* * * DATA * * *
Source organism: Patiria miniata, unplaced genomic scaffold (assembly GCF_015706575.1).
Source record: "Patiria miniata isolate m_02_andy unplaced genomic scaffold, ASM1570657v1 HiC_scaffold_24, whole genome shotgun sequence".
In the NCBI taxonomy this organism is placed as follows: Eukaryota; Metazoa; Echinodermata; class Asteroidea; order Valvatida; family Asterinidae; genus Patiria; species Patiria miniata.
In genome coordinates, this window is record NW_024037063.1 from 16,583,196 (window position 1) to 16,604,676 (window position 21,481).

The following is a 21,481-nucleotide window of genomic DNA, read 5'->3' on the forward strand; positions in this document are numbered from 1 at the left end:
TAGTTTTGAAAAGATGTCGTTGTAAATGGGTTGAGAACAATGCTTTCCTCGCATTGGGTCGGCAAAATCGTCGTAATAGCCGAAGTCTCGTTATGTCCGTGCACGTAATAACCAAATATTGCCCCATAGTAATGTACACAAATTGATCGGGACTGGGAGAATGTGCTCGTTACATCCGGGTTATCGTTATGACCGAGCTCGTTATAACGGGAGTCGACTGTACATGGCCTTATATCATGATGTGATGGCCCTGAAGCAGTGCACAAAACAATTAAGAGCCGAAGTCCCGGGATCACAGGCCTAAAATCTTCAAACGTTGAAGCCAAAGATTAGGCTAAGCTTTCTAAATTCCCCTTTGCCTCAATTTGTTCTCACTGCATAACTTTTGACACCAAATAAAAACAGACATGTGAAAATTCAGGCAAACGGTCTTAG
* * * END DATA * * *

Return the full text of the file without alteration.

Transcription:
Source organism: Patiria miniata, unplaced genomic scaffold (assembly GCF_015706575.1).
Source record: "Patiria miniata isolate m_02_andy unplaced genomic scaffold, ASM1570657v1 HiC_scaffold_24, whole genome shotgun sequence".
In the NCBI taxonomy this organism is placed as follows: Eukaryota; Metazoa; Echinodermata; class Asteroidea; order Valvatida; family Asterinidae; genus Patiria; species Patiria miniata.
In genome coordinates, this window is record NW_024037063.1 from 16,583,196 (window position 1) to 16,604,676 (window position 21,481).

The following is a 21,481-nucleotide window of genomic DNA, read 5'->3' on the forward strand; positions in this document are numbered from 1 at the left end:
TAGTTTTGAAAAGATGTCGTTGTAAATGGGTTGAGAACAATGCTTTCCTCGCATTGGGTCGGCAAAATCGTCGTAATAGCCGAAGTCTCGTTATGTCCGTGCACGTAATAACCAAATATTGCCCCATAGTAATGTACACAAATTGATCGGGACTGGGAGAATGTGCTCGTTACATCCGGGTTATCGTTATGACCGAGCTCGTTATAACGGGAGTCGACTGTACATGGCCTTATATCATGATGTGATGGCCCTGAAGCAGTGCACAAAACAATTAAGAGCCGAAGTCCCGGGATCACAGGCCTAAAATCTTCAAACGTTGAAGCCAAAGATTAGGCTAAGCTTTCTAAATTCCCCTTTGCCTCAATTTGTTCTCACTGCATAACTTTTGACACCAAATAAAAACAGACATGTGAAAATTCAGGCAAACGGTCTTAG